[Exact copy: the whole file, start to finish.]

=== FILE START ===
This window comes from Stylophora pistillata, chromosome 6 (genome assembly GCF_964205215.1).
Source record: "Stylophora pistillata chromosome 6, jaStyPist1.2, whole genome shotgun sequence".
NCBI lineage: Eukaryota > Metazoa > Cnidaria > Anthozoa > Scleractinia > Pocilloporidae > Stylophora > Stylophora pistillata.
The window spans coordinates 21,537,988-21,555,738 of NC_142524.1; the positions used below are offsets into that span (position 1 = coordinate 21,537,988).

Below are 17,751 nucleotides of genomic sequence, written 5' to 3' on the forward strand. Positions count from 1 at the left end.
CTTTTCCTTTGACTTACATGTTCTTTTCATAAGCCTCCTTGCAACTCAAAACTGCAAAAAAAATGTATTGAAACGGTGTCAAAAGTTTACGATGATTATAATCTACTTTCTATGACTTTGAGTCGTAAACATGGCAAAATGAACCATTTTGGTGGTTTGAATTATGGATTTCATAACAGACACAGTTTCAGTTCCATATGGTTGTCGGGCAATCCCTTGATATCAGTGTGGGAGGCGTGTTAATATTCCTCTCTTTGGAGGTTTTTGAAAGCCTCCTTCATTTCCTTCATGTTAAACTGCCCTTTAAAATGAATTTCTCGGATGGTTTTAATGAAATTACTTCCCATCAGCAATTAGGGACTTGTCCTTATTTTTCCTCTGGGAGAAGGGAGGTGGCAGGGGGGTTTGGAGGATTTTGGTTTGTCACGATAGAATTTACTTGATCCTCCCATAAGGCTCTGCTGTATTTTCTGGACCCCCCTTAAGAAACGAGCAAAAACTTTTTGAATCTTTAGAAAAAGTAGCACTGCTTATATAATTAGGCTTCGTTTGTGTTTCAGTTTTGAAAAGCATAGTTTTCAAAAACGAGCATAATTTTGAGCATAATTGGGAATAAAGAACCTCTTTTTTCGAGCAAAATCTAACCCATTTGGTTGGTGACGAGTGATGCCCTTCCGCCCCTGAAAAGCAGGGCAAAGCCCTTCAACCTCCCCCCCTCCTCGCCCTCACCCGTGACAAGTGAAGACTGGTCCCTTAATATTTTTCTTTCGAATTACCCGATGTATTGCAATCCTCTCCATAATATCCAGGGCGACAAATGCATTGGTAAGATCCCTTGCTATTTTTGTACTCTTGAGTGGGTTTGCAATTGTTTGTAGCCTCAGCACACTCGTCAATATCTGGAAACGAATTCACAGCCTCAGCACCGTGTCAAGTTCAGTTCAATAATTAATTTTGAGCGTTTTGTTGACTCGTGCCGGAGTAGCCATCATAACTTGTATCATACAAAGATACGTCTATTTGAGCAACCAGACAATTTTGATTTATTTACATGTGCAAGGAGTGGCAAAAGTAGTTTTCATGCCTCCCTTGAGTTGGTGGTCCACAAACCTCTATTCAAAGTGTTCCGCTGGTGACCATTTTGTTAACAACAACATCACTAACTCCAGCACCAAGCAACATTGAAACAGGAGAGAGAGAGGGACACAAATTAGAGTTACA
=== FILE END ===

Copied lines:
This window comes from Stylophora pistillata, chromosome 6 (genome assembly GCF_964205215.1).
Source record: "Stylophora pistillata chromosome 6, jaStyPist1.2, whole genome shotgun sequence".
NCBI lineage: Eukaryota > Metazoa > Cnidaria > Anthozoa > Scleractinia > Pocilloporidae > Stylophora > Stylophora pistillata.
The window spans coordinates 21,537,988-21,555,738 of NC_142524.1; the positions used below are offsets into that span (position 1 = coordinate 21,537,988).

Below are 17,751 nucleotides of genomic sequence, written 5' to 3' on the forward strand. Positions count from 1 at the left end.
CTTTTCCTTTGACTTACATGTTCTTTTCATAAGCCTCCTTGCAACTCAAAACTGCAAAAAAAATGTATTGAAACGGTGTCAAAAGTTTACGATGATTATAATCTACTTTCTATGACTTTGAGTCGTAAACATGGCAAAATGAACCATTTTGGTGGTTTGAATTATGGATTTCATAACAGACACAGTTTCAGTTCCATATGGTTGTCGGGCAATCCCTTGATATCAGTGTGGGAGGCGTGTTAATATTCCTCTCTTTGGAGGTTTTTGAAAGCCTCCTTCATTTCCTTCATGTTAAACTGCCCTTTAAAATGAATTTCTCGGATGGTTTTAATGAAATTACTTCCCATCAGCAATTAGGGACTTGTCCTTATTTTTCCTCTGGGAGAAGGGAGGTGGCAGGGGGGTTTGGAGGATTTTGGTTTGTCACGATAGAATTTACTTGATCCTCCCATAAGGCTCTGCTGTATTTTCTGGACCCCCCTTAAGAAACGAGCAAAAACTTTTTGAATCTTTAGAAAAAGTAGCACTGCTTATATAATTAGGCTTCGTTTGTGTTTCAGTTTTGAAAAGCATAGTTTTCAAAAACGAGCATAATTTTGAGCATAATTGGGAATAAAGAACCTCTTTTTTCGAGCAAAATCTAACCCATTTGGTTGGTGACGAGTGATGCCCTTCCGCCCCTGAAAAGCAGGGCAAAGCCCTTCAACCTCCCCCCCTCCTCGCCCTCACCCGTGACAAGTGAAGACTGGTCCCTTAATATTTTTCTTTCGAATTACCCGATGTATTGCAATCCTCTCCATAATATCCAGGGCGACAAATGCATTGGTAAGATCCCTTGCTATTTTTGTACTCTTGAGTGGGTTTGCAATTGTTTGTAGCCTCAGCACACTCGTCAATATCTGGAAACGAATTCACAGCCTCAGCACCGTGTCAAGTTCAGTTCAATAATTAATTTTGAGCGTTTTGTTGACTCGTGCCGGAGTAGCCATCATAACTTGTATCATACAAAGATACGTCTATTTGAGCAACCAGACAATTTTGATTTATTTACATGTGCAAGGAGTGGCAAAAGTAGTTTTCATGCCTCCCTTGAGTTGGTGGTCCACAAACCTCTATTCAAAGTGTTCCGCTGGTGACCATTTTGTTAACAACAACATCACTAACTCCAGCACCAAGCAACATTGAAACAGGAGAGAGAGAGGGACACAAATTAGAGTTACA